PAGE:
Rights court orders Peru not to release jailed ex-president

The Associated Press
A picture of former Peruvian President Alberto Fujimori reads in Spanish “Freedom” hangs outside the jail where Fujimori is held in Lima on March 29.

LIMA, Peru (AP) — The Inter-American Court of Human Rights on Friday ordered Peru to “refrain” from releasing imprisoned former president Alberto Fujimori despite a ruling by the South American country’s Constitutional Court that he be freed.

The regional human rights court said in a resolution published on its website that “the sentence issued by the Constitutional Court on March 17, 2022, which restores the effects of the pardon in favor of Alberto Fujimori, did not comply with the certain conditions.”

Special prosecutor Carlos Reaño told The Associated Press that officials would keep the 83-year-old Fujimori in detention at the regional court’s request. Fujimori is being held in an exclusive prison where he is the only prisoner.

Supporters of Fujimori had gathered outside prison hoping to see his release, while those opposed to letting him out have protested in downtown Lima

In 2009 Fujimori was sentenced to 25 years in prison for being the intellectual author of 25 murders carried out by a clandestine military squad in two massacres that occurred during his term (1990-2000). The military killed with impunity and with the support of his management in the framework of the fight against the Shining Path terrorist group.

One of the massacres occurred in an area called Barrios Altos – where 15 neighbors were killed during a party, including a child – and the other in La Cantuta, a university that trains school teachers, in which nine students and a professor died.

In addition to the 25-year sentence, the former president is convicted in three other corruption cases for which he owes $13.6 million.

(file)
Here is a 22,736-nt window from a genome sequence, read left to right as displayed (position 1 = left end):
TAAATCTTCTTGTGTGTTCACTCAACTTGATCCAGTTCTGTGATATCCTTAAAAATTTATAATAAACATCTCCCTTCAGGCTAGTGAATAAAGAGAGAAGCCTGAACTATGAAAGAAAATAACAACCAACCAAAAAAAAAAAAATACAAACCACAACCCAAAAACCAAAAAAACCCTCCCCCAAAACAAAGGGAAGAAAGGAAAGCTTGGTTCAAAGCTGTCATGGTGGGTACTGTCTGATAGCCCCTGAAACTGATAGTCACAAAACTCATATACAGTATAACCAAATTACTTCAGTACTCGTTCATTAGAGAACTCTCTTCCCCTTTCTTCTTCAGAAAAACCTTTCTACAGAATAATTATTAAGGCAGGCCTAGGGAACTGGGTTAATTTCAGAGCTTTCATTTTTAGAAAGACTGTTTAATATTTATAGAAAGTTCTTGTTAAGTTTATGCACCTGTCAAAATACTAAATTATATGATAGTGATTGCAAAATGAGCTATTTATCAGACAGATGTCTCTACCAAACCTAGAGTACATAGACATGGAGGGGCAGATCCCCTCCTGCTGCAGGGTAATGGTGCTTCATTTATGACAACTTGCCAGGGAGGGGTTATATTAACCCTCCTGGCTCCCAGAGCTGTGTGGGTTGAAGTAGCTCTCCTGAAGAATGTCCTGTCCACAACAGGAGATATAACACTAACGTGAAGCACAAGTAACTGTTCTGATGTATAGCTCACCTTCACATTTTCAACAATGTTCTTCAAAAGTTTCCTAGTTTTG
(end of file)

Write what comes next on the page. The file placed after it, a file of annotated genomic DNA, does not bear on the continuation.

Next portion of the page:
On Christmas Eve in 2017, then-president Pablo Kuczynski granted Fujimori a humanitarian pardon in exchange for support for his weak government from lawmakers close to the former president. But the country’s Supreme Court overturned it in 2018 and ordered the ex-strongman returned to prison to serve out his sentence for human rights abuses.

The Constitutional Court’s mid-March decision restored the humanitarian pardon, but fearing he could be released the regional human rights court on March 30 requested that Peru not release Fujimori until it could examine the case. It heard from victims’ families and representatives of the Peruvian state, before issuing Friday’s resolution, which cannot be appealed.

Fujimori, who governed from 1990 to 2000, remains a polarizing figure in the Andean country. Some Peruvians laud him for defeating the Maoist Shining Path guerrilla movement, while others loathe him for human rights violations carried out under his government.

A former mathematics professor, Fujimori was a political outsider when he emerged from obscurity to win Peru’s 1990 presidential election over writer Mario Vargas Llosa.

Peru was being ravaged by runaway inflation and guerrilla violence when he took office. He quickly rebuilt the economy with mass privatizations of state industries. Defeating the fanatical Shining Path rebels took longer but his fight won him broad-based support.

But his presidency collapsed just as dramatically as his rise to power.

After briefly shutting down Congress and putting himself into a third term, Fujimori fled the country in disgrace in 2000 after leaked videotapes showed his spy chief, Vladimiro Montesinos, bribing lawmakers. Fujimori went to Japan, his parents’ homeland, and sent in his resignation by fax.

Five years later, he stunned supporters and enemies alike when he flew to neighboring Chile, where he was arrested and extradited to Peru. Fujimori’s goal was to run for Peru’s presidency again in 2006, but instead, he was put on trial.

His daughter, Keiko Fujimori, was a presidential candidate last year and vowed to release him if she got elected. But Pedro Castillo defeated her in a runoff election.